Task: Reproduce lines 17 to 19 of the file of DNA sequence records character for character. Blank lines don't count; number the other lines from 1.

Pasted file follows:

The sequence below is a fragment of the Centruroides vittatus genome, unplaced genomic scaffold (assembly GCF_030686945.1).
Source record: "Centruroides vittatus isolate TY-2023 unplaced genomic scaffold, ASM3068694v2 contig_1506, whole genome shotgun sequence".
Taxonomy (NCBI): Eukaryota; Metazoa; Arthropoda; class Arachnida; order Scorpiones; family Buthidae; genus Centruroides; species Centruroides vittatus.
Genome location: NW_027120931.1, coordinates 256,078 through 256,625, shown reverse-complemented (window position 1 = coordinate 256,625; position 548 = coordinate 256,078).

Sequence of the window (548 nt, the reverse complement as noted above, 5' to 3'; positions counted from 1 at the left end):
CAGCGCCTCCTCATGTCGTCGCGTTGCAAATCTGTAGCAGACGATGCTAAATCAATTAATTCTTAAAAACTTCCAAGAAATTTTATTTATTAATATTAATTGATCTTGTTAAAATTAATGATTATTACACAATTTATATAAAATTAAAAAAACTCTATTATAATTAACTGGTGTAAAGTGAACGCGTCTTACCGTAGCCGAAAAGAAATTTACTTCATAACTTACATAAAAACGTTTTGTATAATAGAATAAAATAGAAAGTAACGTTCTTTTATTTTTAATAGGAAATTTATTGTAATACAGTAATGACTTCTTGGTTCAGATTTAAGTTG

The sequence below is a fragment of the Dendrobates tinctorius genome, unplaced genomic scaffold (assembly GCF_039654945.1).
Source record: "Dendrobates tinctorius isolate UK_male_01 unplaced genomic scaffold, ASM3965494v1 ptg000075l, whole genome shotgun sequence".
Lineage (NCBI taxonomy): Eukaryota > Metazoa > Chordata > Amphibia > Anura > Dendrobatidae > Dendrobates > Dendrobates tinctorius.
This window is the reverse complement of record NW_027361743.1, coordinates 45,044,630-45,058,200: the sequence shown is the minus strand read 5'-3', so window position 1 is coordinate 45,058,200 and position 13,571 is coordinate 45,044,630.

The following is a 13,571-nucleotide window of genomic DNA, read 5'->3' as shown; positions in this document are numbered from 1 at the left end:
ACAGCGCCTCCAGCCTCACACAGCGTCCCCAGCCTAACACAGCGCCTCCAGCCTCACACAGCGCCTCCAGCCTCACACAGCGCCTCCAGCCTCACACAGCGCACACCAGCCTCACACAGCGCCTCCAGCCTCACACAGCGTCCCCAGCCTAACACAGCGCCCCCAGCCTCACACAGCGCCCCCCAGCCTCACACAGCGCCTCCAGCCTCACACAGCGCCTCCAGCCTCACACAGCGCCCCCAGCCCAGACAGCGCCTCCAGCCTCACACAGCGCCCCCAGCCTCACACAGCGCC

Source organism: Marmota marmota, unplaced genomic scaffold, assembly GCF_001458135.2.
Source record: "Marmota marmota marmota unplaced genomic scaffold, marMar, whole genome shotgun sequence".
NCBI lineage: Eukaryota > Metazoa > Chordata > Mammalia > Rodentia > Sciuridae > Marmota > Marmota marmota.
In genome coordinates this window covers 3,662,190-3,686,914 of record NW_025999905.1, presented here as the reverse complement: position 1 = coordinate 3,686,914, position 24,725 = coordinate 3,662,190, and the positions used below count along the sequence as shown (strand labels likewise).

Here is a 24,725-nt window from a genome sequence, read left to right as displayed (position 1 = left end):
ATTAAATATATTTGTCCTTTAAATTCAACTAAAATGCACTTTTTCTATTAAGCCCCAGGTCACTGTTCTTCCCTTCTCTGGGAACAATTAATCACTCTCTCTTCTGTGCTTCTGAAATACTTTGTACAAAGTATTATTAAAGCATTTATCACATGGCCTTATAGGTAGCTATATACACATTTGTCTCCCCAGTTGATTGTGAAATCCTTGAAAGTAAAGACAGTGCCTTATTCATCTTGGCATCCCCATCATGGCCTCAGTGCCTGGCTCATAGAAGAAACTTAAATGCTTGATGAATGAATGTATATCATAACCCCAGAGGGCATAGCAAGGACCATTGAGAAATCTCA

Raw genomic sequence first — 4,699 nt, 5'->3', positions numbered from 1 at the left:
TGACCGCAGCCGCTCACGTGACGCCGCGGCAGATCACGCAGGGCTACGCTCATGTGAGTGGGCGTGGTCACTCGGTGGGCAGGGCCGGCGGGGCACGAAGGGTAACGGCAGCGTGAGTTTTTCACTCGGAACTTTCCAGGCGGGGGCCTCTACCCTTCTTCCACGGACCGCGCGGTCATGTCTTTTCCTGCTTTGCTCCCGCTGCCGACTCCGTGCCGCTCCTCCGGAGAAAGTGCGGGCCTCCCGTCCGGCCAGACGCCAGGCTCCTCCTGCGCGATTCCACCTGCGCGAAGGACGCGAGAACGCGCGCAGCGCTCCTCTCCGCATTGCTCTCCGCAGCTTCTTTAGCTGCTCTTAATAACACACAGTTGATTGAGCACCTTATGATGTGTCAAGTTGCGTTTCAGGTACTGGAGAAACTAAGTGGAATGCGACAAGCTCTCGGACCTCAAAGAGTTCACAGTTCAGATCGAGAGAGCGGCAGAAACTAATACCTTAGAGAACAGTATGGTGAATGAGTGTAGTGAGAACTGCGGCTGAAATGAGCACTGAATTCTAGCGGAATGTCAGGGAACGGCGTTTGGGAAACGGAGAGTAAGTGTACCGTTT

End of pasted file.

Here is a 24,725-nt window from a genome sequence, read left to right as displayed (position 1 = left end):
ATTAAATATATTTGTCCTTTAAATTCAACTAAAATGCACTTTTTCTATTAAGCCCCAGGTCACTGTTCTTCCCTTCTCTGGGAACAATTAATCACTCTCTCTTCTGTGCTTCTGAAATACTTTGTACAAAGTATTATTAAAGCATTTATCACATGGCCTTATAGGTAGCTATATACACATTTGTCTCCCCAGTTGATTGTGAAATCCTTGAAAGTAAAGACAGTGCCTTATTCATCTTGGCATCCCCATCATGGCCTCAGTGCCTGGCTCATAGAAGAAACTTAAATGCTTGATGAATGAATGTATATCATAACCCCAGAGGGCATAGCAAGGACCATTGAGAAATCTCA

Raw genomic sequence first — 4,699 nt, 5'->3', positions numbered from 1 at the left: